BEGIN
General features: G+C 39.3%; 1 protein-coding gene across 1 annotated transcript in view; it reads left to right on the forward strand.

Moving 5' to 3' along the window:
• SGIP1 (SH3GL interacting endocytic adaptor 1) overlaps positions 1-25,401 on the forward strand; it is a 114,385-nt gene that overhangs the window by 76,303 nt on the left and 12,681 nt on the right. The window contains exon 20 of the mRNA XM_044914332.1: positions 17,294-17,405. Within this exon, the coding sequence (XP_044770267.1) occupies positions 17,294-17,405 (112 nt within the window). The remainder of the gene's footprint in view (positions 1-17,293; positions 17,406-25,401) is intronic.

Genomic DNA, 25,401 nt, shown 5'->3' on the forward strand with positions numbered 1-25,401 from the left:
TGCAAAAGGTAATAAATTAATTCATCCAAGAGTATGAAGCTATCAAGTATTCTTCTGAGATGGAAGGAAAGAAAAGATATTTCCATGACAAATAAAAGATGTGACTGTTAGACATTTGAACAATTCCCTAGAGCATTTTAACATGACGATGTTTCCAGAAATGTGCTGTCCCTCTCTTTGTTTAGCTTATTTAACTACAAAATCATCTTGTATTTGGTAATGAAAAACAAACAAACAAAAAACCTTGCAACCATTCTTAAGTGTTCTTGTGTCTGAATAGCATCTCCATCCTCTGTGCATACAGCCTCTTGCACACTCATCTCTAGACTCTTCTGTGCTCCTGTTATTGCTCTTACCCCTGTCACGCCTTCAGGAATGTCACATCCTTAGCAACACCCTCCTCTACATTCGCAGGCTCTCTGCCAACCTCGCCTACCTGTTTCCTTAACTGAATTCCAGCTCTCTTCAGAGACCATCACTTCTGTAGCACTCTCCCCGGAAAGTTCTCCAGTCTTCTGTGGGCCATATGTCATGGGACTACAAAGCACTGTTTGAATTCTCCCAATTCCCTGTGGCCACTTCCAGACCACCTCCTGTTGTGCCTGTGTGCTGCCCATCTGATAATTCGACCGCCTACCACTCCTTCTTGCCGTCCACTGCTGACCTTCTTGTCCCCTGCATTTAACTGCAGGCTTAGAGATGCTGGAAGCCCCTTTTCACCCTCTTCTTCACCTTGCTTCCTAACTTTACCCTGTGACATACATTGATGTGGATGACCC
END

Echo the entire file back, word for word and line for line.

General features: G+C 39.3%; 1 protein-coding gene across 1 annotated transcript in view; it reads left to right on the forward strand.

Moving 5' to 3' along the window:
• SGIP1 (SH3GL interacting endocytic adaptor 1) overlaps positions 1-25,401 on the forward strand; it is a 114,385-nt gene that overhangs the window by 76,303 nt on the left and 12,681 nt on the right. The window contains exon 20 of the mRNA XM_044914332.1: positions 17,294-17,405. Within this exon, the coding sequence (XP_044770267.1) occupies positions 17,294-17,405 (112 nt within the window). The remainder of the gene's footprint in view (positions 1-17,293; positions 17,406-25,401) is intronic.

Genomic DNA, 25,401 nt, shown 5'->3' on the forward strand with positions numbered 1-25,401 from the left:
TGCAAAAGGTAATAAATTAATTCATCCAAGAGTATGAAGCTATCAAGTATTCTTCTGAGATGGAAGGAAAGAAAAGATATTTCCATGACAAATAAAAGATGTGACTGTTAGACATTTGAACAATTCCCTAGAGCATTTTAACATGACGATGTTTCCAGAAATGTGCTGTCCCTCTCTTTGTTTAGCTTATTTAACTACAAAATCATCTTGTATTTGGTAATGAAAAACAAACAAACAAAAAACCTTGCAACCATTCTTAAGTGTTCTTGTGTCTGAATAGCATCTCCATCCTCTGTGCATACAGCCTCTTGCACACTCATCTCTAGACTCTTCTGTGCTCCTGTTATTGCTCTTACCCCTGTCACGCCTTCAGGAATGTCACATCCTTAGCAACACCCTCCTCTACATTCGCAGGCTCTCTGCCAACCTCGCCTACCTGTTTCCTTAACTGAATTCCAGCTCTCTTCAGAGACCATCACTTCTGTAGCACTCTCCCCGGAAAGTTCTCCAGTCTTCTGTGGGCCATATGTCATGGGACTACAAAGCACTGTTTGAATTCTCCCAATTCCCTGTGGCCACTTCCAGACCACCTCCTGTTGTGCCTGTGTGCTGCCCATCTGATAATTCGACCGCCTACCACTCCTTCTTGCCGTCCACTGCTGACCTTCTTGTCCCCTGCATTTAACTGCAGGCTTAGAGATGCTGGAAGCCCCTTTTCACCCTCTTCTTCACCTTGCTTCCTAACTTTACCCTGTGACATACATTGATGTGGATGACCC